Might withhold oil, Tehran hints

Iran faces sanctions for nuclear activity


VIENNA, Austria -- With the stage now set for a high-stakes U.N. Security Council debate next week on possible sanctions for Iran's nuclear program, Tehran warned the United States yesterday that it too can inflict "harm and pain" and hinted its weapon could be oil.

The sharp statement, which followed a warning this week by Vice President Dick Cheney that Iran could face "meaningful consequences," came on a day when the U.N. nuclear watchdog agency concluded a series of meetings on Iran and forwarded its report to the Security Council.

The report by the International Atomic Energy Agency's director general, Mohamed ElBaradei, found that after nearly three years of inspections, the nuclear agency remains unable to rule out the possibility that Iran has secret nuclear activities, which could include work related to uranium enrichment and adapting weapons to carry a nuclear bomb.

The IAEA board of governors reported Iran to the Security Council last month pending ElBaradei's report. The IAEA demanded, among other things, that Tehran cease all nuclear enrichment activity, answer all questions about its nuclear program and ratify a protocol that allows more wide-ranging inspections.

Iran ignored the demands.

Economic actions are unlikely in the near term from the Security Council. And yesterday the foreign minister of Russia, which has veto power, disparaged their use as a diplomatic tool. Yet the referral of Iran's case to New York opens a new chapter, one that Iran has sought to avoid.

Iranian officials have warned repeatedly that they might feel forced to respond aggressively if the Security Council takes action against them, but their strongest words were reserved for the United States.

A.H. Soltanieh, Iran's ambassador to the IAEA, told the gathered ambassadors in Vienna yesterday: "The United States has the power to cause harm and pain, but the United States is also susceptible to harm and pain. So if that is the path that the U.S. wishes to choose, let the ball roll out."

When asked whether Iran, the world's fourth-largest oil supplier, would use its oil exports as a weapon to punish the West, Javad Vaeedi, deputy head of Iran's National Security Council, said: "We will not do so now, but if the situation changes we will have to review our oil policies."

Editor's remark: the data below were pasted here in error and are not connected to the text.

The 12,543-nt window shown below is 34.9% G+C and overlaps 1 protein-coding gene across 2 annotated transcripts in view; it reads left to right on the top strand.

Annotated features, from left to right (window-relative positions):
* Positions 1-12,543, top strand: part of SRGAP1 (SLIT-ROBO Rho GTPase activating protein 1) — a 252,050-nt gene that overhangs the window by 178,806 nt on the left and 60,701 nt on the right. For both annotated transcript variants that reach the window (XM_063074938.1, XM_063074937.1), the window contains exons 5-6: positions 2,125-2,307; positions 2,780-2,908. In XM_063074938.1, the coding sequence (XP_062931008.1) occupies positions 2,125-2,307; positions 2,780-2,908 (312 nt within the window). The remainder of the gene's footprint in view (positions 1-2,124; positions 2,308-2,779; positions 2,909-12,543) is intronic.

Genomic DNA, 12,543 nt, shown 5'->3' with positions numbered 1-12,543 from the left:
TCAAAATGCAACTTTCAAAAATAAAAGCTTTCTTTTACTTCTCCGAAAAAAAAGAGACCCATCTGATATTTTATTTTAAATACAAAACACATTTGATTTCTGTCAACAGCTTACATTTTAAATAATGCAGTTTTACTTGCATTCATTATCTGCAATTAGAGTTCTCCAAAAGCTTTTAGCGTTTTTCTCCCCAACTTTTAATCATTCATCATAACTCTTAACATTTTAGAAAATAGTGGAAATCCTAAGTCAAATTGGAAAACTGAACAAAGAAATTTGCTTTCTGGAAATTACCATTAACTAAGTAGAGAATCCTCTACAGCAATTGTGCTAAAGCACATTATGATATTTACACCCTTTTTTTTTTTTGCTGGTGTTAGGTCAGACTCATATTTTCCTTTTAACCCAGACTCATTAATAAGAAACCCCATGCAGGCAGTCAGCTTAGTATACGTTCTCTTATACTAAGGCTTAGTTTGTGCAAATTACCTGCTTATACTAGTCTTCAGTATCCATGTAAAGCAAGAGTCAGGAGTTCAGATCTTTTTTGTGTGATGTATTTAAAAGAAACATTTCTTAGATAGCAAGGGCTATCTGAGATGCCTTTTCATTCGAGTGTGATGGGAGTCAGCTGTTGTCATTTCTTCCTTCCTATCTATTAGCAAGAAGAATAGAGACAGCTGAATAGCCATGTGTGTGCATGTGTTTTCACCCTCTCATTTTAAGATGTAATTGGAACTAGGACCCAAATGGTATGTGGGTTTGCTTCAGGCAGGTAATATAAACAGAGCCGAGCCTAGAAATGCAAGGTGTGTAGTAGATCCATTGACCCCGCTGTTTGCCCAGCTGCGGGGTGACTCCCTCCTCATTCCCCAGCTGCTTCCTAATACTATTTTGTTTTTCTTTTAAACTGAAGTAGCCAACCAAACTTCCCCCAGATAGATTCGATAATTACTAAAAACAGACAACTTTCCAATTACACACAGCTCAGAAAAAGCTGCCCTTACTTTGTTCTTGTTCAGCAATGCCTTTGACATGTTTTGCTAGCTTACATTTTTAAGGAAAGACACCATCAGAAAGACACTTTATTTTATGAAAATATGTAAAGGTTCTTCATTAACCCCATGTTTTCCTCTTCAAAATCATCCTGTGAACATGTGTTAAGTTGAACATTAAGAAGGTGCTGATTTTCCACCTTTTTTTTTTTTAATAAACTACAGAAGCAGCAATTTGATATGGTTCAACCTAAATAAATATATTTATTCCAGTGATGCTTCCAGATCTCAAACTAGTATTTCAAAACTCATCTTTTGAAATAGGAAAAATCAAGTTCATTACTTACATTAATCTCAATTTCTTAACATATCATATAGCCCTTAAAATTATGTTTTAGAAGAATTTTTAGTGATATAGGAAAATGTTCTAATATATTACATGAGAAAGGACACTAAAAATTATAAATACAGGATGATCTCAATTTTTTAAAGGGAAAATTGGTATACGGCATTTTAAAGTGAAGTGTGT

Meanwhile, Undersecretary of State Nicholas Burns, testifying before Congress, said Iran "directly threatens vital American interests" and Washington planned "a concerted approach [in the Security Council] ... that gradually escalates pressure on Iran."

At the same hearing, Robert G. Joseph, undersecretary of state for arms control and international security, said that a nuclear-armed Iraq is "intolerable."

Asked whether the administration was prepared to launch a military effort, Joseph replied that President Bush "has made clear that there are no options off the table."

Tehran might be more willing to use force - including chemical and biological weapons - if it believes its nuclear weapons protected it from retaliation, Joseph said. And it could use nuclear weapons "as a powerful tool of intimidation and blackmail," he said.

In Vienna, U.S. officials took a relatively measured tone. The U.S. ambassador to the United Nations Agencies here, Gregg Schulte, said the United States was seeking "a considered and incremental" approach.

Earlier in the week, U.S. Secretary of State Condoleezza Rice said there would be no attempt to call for sanctions at this point.

As a first step, U.S. officials say, they will push to have the Security Council issue a statement by the council's president - a rotating post - urging Iran to cooperate with the IAEA.

Diplomats, speaking on condition of anonymity, said they would like to see a deadline for compliance and they will likely ask ElBaradei to issue a report on whether Iran complies with the demands set by the IAEA board in February.

Iran says it needs to conduct research on uranium enrichment to develop civilian nuclear power.

The West and Russia fear that Tehran's ultimate goal is to build nuclear weapons.

Alissa J. Rubin writes for the Los Angeles Times.

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